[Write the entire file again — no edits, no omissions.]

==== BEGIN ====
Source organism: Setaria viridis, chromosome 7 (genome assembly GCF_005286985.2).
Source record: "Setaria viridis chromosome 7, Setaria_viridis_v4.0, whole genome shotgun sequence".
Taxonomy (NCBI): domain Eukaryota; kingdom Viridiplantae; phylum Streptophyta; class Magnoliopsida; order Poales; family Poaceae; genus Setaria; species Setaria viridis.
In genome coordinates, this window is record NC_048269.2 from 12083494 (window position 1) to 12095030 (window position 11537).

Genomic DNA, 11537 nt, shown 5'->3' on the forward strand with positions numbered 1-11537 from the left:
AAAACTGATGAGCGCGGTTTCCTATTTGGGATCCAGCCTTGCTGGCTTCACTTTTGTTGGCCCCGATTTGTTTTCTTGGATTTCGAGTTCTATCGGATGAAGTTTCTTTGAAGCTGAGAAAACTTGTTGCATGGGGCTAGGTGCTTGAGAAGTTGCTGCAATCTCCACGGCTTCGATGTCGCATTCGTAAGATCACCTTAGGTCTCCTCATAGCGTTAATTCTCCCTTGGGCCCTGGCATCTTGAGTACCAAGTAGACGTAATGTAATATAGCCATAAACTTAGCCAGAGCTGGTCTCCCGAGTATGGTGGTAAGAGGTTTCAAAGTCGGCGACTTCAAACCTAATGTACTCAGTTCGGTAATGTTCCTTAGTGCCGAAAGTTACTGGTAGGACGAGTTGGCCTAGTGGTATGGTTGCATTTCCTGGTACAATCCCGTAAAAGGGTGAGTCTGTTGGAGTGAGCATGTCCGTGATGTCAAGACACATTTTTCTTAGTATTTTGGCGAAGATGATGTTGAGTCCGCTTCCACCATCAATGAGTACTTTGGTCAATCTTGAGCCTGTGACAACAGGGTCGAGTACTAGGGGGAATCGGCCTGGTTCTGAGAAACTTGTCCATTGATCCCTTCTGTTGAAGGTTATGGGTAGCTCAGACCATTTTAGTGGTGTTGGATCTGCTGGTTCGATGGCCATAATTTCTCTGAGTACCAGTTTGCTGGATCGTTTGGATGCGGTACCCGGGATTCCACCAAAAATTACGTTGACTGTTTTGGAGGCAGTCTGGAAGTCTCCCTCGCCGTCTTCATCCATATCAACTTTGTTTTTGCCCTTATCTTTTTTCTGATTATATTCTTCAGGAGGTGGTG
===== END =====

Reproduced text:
Source organism: Setaria viridis, chromosome 7 (genome assembly GCF_005286985.2).
Source record: "Setaria viridis chromosome 7, Setaria_viridis_v4.0, whole genome shotgun sequence".
Taxonomy (NCBI): domain Eukaryota; kingdom Viridiplantae; phylum Streptophyta; class Magnoliopsida; order Poales; family Poaceae; genus Setaria; species Setaria viridis.
In genome coordinates, this window is record NC_048269.2 from 12083494 (window position 1) to 12095030 (window position 11537).

Genomic DNA, 11537 nt, shown 5'->3' on the forward strand with positions numbered 1-11537 from the left:
AAAACTGATGAGCGCGGTTTCCTATTTGGGATCCAGCCTTGCTGGCTTCACTTTTGTTGGCCCCGATTTGTTTTCTTGGATTTCGAGTTCTATCGGATGAAGTTTCTTTGAAGCTGAGAAAACTTGTTGCATGGGGCTAGGTGCTTGAGAAGTTGCTGCAATCTCCACGGCTTCGATGTCGCATTCGTAAGATCACCTTAGGTCTCCTCATAGCGTTAATTCTCCCTTGGGCCCTGGCATCTTGAGTACCAAGTAGACGTAATGTAATATAGCCATAAACTTAGCCAGAGCTGGTCTCCCGAGTATGGTGGTAAGAGGTTTCAAAGTCGGCGACTTCAAACCTAATGTACTCAGTTCGGTAATGTTCCTTAGTGCCGAAAGTTACTGGTAGGACGAGTTGGCCTAGTGGTATGGTTGCATTTCCTGGTACAATCCCGTAAAAGGGTGAGTCTGTTGGAGTGAGCATGTCCGTGATGTCAAGACACATTTTTCTTAGTATTTTGGCGAAGATGATGTTGAGTCCGCTTCCACCATCAATGAGTACTTTGGTCAATCTTGAGCCTGTGACAACAGGGTCGAGTACTAGGGGGAATCGGCCTGGTTCTGAGAAACTTGTCCATTGATCCCTTCTGTTGAAGGTTATGGGTAGCTCAGACCATTTTAGTGGTGTTGGATCTGCTGGTTCGATGGCCATAATTTCTCTGAGTACCAGTTTGCTGGATCGTTTGGATGCGGTACCCGGGATTCCACCAAAAATTACGTTGACTGTTTTGGAGGCAGTCTGGAAGTCTCCCTCGCCGTCTTCATCCATATCAACTTTGTTTTTGCCCTTATCTTTTTTCTGATTATATTCTTCAGGAGGTGGTG